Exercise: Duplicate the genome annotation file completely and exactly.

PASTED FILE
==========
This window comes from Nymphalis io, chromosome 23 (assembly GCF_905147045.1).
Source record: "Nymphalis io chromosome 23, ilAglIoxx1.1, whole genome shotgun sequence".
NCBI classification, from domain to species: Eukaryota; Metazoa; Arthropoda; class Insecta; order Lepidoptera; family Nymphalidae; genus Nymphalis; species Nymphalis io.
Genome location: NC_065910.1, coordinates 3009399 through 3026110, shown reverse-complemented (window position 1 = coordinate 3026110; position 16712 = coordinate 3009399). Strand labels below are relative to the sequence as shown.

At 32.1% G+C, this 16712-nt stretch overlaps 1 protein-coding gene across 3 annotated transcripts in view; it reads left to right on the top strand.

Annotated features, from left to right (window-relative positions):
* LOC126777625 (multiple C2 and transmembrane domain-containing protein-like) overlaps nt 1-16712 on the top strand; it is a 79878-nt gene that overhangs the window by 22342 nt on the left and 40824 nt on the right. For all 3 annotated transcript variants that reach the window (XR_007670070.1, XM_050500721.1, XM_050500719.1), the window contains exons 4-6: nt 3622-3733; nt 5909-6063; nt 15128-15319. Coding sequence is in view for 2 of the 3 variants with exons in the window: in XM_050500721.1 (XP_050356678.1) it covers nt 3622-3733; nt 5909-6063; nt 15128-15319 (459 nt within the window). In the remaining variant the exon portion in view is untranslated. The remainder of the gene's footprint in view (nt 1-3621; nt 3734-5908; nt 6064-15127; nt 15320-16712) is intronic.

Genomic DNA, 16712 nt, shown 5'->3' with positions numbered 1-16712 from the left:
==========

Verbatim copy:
This window comes from Nymphalis io, chromosome 23 (assembly GCF_905147045.1).
Source record: "Nymphalis io chromosome 23, ilAglIoxx1.1, whole genome shotgun sequence".
NCBI classification, from domain to species: Eukaryota; Metazoa; Arthropoda; class Insecta; order Lepidoptera; family Nymphalidae; genus Nymphalis; species Nymphalis io.
Genome location: NC_065910.1, coordinates 3009399 through 3026110, shown reverse-complemented (window position 1 = coordinate 3026110; position 16712 = coordinate 3009399). Strand labels below are relative to the sequence as shown.

At 32.1% G+C, this 16712-nt stretch overlaps 1 protein-coding gene across 3 annotated transcripts in view; it reads left to right on the top strand.

Annotated features, from left to right (window-relative positions):
* LOC126777625 (multiple C2 and transmembrane domain-containing protein-like) overlaps nt 1-16712 on the top strand; it is a 79878-nt gene that overhangs the window by 22342 nt on the left and 40824 nt on the right. For all 3 annotated transcript variants that reach the window (XR_007670070.1, XM_050500721.1, XM_050500719.1), the window contains exons 4-6: nt 3622-3733; nt 5909-6063; nt 15128-15319. Coding sequence is in view for 2 of the 3 variants with exons in the window: in XM_050500721.1 (XP_050356678.1) it covers nt 3622-3733; nt 5909-6063; nt 15128-15319 (459 nt within the window). In the remaining variant the exon portion in view is untranslated. The remainder of the gene's footprint in view (nt 1-3621; nt 3734-5908; nt 6064-15127; nt 15320-16712) is intronic.

Genomic DNA, 16712 nt, shown 5'->3' with positions numbered 1-16712 from the left: